Japanese companies are scrambling to secure a stable supply of silicon carbide (SiC) wafers, which are essential for manufacturing next-generation power semiconductor devices. DENSO and Mitsubishi Electric will each invest 500 million US dollars (approximately 74.5 billion yen) in a new SiC wafer company. Toyota Motor Corporation has decided to provide technical cooperation to a startup company that has technology to improve the quality of SiC wafers. Renesas Electronics has paid a deposit of US$2 billion (approximately 298 billion yen) and signed a long-term supply contract with the largest SiC wafer manufacturer. Japanese companies, mainly in the automobile industry, have begun to take major steps to secure high-quality SiC wafers.
Japanese companies are actively procuring SiC wafers because demand for SiC power devices is expected to rapidly expand in the future. According to research by Fuji Keizai (Chuo, Tokyo), the SiC market is expected to rapidly grow from 170.7 billion yen in 2022 to 2.208 trillion yen in 2030. Although it accounted for less than 10% of the total power semiconductor market in 2022, it is predicted to account for nearly 30% in 2030. Along with this, the SiC wafer market will also grow rapidly. According to Fuji Keizai, the market is expected to grow from US$358.4 million (approximately 53.5 billion yen) in 2022 to US$2,214.4 million (approximately 331 billion yen) in 2030.
The driving force is the automobile. A significant increase in demand for electric vehicles (EVs) is expected. These include an on-board charger, a DC-DC converter, and an inverter that drives the main motor. SiC also plays an active role in rapid chargers installed on the ground.
SiC is attracting attention because it can significantly reduce power loss compared to general silicon (Si). Reducing power loss will lead to longer cruising range. If the cruising distance remains the same, battery costs can be reduced because the battery capacity can be reduced due to less power loss. Because of these advantages, they are gradually being introduced starting with high-end EVs. This trend is expected to accelerate in the future, and SiC is expected to be adopted in many EVs around 2025.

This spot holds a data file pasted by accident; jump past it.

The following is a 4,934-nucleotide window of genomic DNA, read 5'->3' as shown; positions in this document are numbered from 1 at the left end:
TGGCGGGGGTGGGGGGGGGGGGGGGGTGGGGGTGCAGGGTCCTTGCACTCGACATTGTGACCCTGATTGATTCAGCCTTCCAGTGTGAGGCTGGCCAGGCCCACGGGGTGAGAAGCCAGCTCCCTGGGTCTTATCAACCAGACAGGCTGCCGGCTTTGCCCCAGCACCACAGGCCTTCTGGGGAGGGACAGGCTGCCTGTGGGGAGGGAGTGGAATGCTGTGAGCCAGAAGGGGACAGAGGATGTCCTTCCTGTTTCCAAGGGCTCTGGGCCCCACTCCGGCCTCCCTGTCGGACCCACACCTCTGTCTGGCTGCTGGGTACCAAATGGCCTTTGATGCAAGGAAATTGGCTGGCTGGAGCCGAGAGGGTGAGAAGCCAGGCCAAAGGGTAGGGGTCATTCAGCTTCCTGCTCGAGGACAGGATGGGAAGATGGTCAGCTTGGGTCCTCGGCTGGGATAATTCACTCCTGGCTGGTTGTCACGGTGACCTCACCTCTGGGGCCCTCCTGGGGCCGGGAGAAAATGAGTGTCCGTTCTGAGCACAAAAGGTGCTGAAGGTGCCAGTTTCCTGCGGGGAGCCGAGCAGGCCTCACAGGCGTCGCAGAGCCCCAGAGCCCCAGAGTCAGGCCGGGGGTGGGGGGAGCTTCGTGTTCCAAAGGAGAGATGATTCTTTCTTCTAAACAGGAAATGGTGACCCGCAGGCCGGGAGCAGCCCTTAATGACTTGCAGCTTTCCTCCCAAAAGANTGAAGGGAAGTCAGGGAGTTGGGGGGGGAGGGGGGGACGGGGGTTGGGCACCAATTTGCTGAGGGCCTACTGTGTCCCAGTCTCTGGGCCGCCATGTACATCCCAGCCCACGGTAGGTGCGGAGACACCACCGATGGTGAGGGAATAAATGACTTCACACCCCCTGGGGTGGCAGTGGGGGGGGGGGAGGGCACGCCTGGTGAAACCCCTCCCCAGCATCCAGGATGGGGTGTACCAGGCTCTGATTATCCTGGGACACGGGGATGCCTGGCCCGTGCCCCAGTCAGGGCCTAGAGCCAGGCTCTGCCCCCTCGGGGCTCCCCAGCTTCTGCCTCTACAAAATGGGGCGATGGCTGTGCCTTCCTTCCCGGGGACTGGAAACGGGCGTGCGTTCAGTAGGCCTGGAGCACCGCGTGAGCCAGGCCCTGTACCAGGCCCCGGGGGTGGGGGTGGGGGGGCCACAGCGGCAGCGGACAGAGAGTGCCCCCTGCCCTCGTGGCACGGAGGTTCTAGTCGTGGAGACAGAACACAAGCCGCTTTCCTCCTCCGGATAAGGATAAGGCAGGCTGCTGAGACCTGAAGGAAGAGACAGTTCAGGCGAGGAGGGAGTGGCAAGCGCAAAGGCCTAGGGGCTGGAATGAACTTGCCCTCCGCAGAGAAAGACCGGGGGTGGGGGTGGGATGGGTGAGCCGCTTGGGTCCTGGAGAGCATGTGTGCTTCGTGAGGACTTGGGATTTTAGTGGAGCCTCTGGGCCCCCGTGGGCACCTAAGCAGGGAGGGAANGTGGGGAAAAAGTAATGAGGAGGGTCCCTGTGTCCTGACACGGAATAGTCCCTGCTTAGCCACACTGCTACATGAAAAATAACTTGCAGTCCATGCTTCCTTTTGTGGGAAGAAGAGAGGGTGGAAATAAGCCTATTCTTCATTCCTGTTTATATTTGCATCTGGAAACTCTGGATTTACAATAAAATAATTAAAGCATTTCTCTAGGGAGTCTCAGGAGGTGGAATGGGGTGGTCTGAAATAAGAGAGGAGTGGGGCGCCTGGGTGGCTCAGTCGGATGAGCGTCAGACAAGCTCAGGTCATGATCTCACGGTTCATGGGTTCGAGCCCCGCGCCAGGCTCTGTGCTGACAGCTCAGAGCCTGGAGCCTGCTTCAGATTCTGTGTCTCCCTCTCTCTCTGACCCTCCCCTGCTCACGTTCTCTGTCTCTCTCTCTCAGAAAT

As demand for SiC power devices rapidly increases in the future, wafer procurement will determine the success or failure of the business. Therefore, power semiconductor companies have begun securing SiC wafers. Until now, the focus has been on overseas companies that have invested heavily in manufacturing bases for these devices. Recently, Japanese companies, mainly in the automobile industry, are investing large sums of money to participate in the battle for SiC wafers.
Renesas started the fire
Renesas Electronics is the company that kicked off this trend in 2023. In July, the company concluded a 10-year long-term supply contract for SiC wafers with Wolfspeed, the largest SiC wafer company in the US. Renesas will pay a deposit of US$2 billion (approximately 290 billion yen).